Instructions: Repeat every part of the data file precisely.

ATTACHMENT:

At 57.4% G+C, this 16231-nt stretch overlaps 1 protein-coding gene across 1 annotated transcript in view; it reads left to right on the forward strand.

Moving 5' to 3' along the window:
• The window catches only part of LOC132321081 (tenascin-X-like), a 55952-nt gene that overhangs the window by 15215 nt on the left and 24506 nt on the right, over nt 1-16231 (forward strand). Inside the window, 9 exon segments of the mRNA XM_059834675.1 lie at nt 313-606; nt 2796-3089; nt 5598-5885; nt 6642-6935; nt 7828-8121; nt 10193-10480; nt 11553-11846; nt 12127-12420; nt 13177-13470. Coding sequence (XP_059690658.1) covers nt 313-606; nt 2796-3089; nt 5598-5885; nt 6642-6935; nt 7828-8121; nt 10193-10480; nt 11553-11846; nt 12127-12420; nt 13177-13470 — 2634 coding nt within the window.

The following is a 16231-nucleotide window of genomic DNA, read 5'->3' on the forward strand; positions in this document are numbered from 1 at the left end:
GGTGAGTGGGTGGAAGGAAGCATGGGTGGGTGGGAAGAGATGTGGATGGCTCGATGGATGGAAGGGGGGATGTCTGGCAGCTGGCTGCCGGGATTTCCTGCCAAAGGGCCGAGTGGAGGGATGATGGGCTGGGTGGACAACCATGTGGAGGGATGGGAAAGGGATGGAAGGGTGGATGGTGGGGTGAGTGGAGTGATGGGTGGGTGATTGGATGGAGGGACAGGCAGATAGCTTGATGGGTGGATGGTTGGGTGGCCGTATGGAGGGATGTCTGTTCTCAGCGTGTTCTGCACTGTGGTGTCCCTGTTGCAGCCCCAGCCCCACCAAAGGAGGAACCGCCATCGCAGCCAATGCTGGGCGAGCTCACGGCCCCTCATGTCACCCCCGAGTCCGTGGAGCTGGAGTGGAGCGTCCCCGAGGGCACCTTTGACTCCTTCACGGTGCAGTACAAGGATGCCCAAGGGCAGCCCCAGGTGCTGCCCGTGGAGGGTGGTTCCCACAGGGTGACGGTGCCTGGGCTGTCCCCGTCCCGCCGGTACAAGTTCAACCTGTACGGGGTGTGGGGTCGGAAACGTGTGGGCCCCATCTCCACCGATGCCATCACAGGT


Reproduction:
At 57.4% G+C, this 16231-nt stretch overlaps 1 protein-coding gene across 1 annotated transcript in view; it reads left to right on the forward strand.

Moving 5' to 3' along the window:
• The window catches only part of LOC132321081 (tenascin-X-like), a 55952-nt gene that overhangs the window by 15215 nt on the left and 24506 nt on the right, over nt 1-16231 (forward strand). Inside the window, 9 exon segments of the mRNA XM_059834675.1 lie at nt 313-606; nt 2796-3089; nt 5598-5885; nt 6642-6935; nt 7828-8121; nt 10193-10480; nt 11553-11846; nt 12127-12420; nt 13177-13470. Coding sequence (XP_059690658.1) covers nt 313-606; nt 2796-3089; nt 5598-5885; nt 6642-6935; nt 7828-8121; nt 10193-10480; nt 11553-11846; nt 12127-12420; nt 13177-13470 — 2634 coding nt within the window.

The following is a 16231-nucleotide window of genomic DNA, read 5'->3' on the forward strand; positions in this document are numbered from 1 at the left end:
GGTGAGTGGGTGGAAGGAAGCATGGGTGGGTGGGAAGAGATGTGGATGGCTCGATGGATGGAAGGGGGGATGTCTGGCAGCTGGCTGCCGGGATTTCCTGCCAAAGGGCCGAGTGGAGGGATGATGGGCTGGGTGGACAACCATGTGGAGGGATGGGAAAGGGATGGAAGGGTGGATGGTGGGGTGAGTGGAGTGATGGGTGGGTGATTGGATGGAGGGACAGGCAGATAGCTTGATGGGTGGATGGTTGGGTGGCCGTATGGAGGGATGTCTGTTCTCAGCGTGTTCTGCACTGTGGTGTCCCTGTTGCAGCCCCAGCCCCACCAAAGGAGGAACCGCCATCGCAGCCAATGCTGGGCGAGCTCACGGCCCCTCATGTCACCCCCGAGTCCGTGGAGCTGGAGTGGAGCGTCCCCGAGGGCACCTTTGACTCCTTCACGGTGCAGTACAAGGATGCCCAAGGGCAGCCCCAGGTGCTGCCCGTGGAGGGTGGTTCCCACAGGGTGACGGTGCCTGGGCTGTCCCCGTCCCGCCGGTACAAGTTCAACCTGTACGGGGTGTGGGGTCGGAAACGTGTGGGCCCCATCTCCACCGATGCCATCACAGGT